korzenny1
Museums around the US have had exhibits of altars for dia de los muertos both to celebrate the culture and to show the folkways of mesoamerica. From Oakland, California, to El Paso, Texas, even to the Idaho Historical Society, museums have in one way or another presented exhibits to mark the celebration.

Skelita Calaveras the Monster High doll created for Dia de Los Muertos has been a great success for Mattel, and the doll has been searched by name extensively in US States with strong Latino presence.

As marketers realize the importance of Latinos to their bottom line, almost by accident they also educate the rest of the population about Latino cultural features.

What do all these stories and anecdotes tell us? As Hispanics acculturate they also spread the allure of their customs and beliefs.

Acculturation is a two way street in which we learn from each other and find aspects of the culture of others attractive and meaningful. When cultural influence goes beyond the material aspects to the intangible and spiritual, one witnesses a societal transformation that should make marketers think more about culture and the future of marketing.

People change positions, get promoted or move to other companies. Portada is here to tell you about it.

The Associated Press has named Ken Detlet as its new VP of Digital Advertising Strategy & Sales.  The new position has a strong emphasis on digital strategy.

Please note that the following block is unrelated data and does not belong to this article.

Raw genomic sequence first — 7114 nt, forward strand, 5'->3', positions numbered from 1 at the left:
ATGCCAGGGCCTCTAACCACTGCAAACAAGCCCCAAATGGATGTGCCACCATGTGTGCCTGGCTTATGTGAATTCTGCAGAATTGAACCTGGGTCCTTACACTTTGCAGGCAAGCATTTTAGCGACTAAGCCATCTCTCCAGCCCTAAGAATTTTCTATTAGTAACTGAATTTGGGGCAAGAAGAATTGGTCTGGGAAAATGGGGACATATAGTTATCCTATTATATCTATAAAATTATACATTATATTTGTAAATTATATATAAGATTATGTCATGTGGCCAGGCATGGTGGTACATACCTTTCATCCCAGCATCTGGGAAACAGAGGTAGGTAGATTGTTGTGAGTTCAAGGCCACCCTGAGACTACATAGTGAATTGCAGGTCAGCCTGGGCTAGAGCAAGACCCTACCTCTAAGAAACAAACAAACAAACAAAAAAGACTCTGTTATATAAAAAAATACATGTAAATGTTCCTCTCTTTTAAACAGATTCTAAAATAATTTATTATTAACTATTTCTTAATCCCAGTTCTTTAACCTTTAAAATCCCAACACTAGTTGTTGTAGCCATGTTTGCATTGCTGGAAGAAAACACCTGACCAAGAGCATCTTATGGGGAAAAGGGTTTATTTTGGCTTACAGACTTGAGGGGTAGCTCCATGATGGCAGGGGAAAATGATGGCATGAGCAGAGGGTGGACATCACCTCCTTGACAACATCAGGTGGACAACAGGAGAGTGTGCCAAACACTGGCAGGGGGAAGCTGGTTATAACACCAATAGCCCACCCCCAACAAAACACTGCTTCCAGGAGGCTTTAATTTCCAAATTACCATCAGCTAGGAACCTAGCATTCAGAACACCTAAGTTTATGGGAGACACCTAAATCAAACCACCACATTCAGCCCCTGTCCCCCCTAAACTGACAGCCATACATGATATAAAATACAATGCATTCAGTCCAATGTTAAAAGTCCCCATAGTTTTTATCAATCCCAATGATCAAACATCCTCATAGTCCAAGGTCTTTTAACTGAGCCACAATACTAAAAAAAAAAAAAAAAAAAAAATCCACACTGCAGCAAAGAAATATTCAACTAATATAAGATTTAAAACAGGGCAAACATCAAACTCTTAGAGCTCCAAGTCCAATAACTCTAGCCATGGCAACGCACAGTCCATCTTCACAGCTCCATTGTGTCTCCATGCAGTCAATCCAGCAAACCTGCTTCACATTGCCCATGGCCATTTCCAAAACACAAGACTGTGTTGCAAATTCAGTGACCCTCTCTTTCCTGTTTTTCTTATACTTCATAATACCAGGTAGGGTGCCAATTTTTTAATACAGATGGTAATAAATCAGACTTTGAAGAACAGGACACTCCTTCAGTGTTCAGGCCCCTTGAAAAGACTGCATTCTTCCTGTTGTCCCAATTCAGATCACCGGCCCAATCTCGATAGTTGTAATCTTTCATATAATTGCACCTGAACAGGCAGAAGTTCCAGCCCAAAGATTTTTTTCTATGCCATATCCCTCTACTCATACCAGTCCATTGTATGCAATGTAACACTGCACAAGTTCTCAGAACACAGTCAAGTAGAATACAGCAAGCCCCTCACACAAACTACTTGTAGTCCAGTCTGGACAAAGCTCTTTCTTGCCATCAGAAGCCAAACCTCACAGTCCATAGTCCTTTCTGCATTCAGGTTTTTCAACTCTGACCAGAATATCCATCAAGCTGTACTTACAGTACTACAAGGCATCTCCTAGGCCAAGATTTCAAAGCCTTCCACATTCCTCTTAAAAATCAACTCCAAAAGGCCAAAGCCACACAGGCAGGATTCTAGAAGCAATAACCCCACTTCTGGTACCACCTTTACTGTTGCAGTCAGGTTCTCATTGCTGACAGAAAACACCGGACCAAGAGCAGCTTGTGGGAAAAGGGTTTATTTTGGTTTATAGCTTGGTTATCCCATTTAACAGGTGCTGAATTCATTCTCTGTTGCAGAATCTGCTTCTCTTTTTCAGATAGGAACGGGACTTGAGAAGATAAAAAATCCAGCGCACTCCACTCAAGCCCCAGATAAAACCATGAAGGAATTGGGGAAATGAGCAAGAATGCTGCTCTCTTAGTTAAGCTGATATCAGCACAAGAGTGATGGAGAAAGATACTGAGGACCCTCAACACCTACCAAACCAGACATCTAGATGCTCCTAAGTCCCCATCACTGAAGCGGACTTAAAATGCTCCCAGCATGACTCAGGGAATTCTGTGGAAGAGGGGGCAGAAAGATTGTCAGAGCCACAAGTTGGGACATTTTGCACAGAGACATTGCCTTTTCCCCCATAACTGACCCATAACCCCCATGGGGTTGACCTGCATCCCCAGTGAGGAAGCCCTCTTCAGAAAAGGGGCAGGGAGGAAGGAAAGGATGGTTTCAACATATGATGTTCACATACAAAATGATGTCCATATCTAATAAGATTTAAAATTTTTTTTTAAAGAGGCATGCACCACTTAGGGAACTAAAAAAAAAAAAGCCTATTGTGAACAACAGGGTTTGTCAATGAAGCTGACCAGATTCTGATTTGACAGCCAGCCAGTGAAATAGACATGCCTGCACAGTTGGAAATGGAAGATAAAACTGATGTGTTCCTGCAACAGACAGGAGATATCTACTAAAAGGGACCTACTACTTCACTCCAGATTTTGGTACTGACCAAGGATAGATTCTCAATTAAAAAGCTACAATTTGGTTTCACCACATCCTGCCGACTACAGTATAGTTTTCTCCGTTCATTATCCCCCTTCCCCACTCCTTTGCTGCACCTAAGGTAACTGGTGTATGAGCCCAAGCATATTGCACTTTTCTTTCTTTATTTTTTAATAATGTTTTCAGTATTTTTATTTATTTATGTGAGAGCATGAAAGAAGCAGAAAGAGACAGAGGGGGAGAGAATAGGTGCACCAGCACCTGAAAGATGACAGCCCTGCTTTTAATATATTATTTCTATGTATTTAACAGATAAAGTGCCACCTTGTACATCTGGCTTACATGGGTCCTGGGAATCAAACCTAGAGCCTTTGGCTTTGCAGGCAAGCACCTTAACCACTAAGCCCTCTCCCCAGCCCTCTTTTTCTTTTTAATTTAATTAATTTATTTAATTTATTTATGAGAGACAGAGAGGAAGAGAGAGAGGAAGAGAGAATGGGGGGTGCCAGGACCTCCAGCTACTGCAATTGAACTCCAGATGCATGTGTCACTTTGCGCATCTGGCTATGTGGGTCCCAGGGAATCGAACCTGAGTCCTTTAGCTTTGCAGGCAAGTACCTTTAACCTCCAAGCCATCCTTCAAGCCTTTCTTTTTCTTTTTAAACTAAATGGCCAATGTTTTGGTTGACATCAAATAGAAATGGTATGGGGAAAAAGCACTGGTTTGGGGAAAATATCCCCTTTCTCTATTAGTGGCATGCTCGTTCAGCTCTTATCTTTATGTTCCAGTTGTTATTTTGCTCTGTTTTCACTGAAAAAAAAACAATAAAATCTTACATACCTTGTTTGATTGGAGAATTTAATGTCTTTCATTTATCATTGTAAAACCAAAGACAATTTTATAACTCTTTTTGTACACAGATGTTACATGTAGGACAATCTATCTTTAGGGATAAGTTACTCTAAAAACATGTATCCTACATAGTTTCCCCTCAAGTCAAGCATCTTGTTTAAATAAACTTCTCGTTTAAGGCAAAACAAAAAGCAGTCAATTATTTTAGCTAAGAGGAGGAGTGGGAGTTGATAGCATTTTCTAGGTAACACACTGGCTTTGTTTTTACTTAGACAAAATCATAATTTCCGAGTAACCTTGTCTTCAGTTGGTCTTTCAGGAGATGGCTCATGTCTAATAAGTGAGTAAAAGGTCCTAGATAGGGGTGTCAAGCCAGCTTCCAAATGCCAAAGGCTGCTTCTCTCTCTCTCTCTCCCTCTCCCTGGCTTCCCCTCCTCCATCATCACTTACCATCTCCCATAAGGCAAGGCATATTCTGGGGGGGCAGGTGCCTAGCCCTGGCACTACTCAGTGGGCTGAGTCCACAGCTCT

Tim Luce will head a MLC Entertainment a new division of Media Latino Communications. The company also recently formed MLC Radio with the acquisition of  KBFW, an LMA in Fort Worth, TX, with more stations to be announced in the future. KBFW will now broadcast as MLC Network La Numero Uno. Pedro Gasc  been named General Manager of the station; he has over 20 years of experience in Hispanic Radio Management. In addition, MLC Entertainment recently opened a branch office in Ft. Worth, TX hiring Jessica Fuentes as its Affiliate Relations Director.
Myrna Cortez  has left the San Antonio Express News.
As we reported last week, Sindy Chapa will be the new  Director, Center for Hispanic Marketing  Communication at Florida State. Chapa tells Portada that “my position  will be Associate director as long as Felipe Korzenny stays at FSU – but I am Awaited Director  for the Center”. Chapa adds that it is an honor “to join the Center for Hispanic Marketing Communication at Florida State University (FSU) and to have the opportunity to work with Felipe Korzenny. As a research oriented professional, and Latina woman, I have a genuine admiration for Korzenny’s work at the Center. This is one of the reasons why my main mission at the Center will be to keep Korzenny’s legacy on the study of Hispanic consumers alive and growing further. As for my personal contribution, I plan to establish and develop a research team that will further study Hispanics’ media habits and effective forms of communication. Therefore, my intent is to support and broaden the Center’s scientific contributions. These will aim at better understanding the Hispanic market in a way that can help us to develop resourceful data on Hispanic consumers, media and audiences. The Center’s main focus will be centered in supporting and promoting scholars, practitioners and government work and experiences to effectively connect with our Latinos communities.”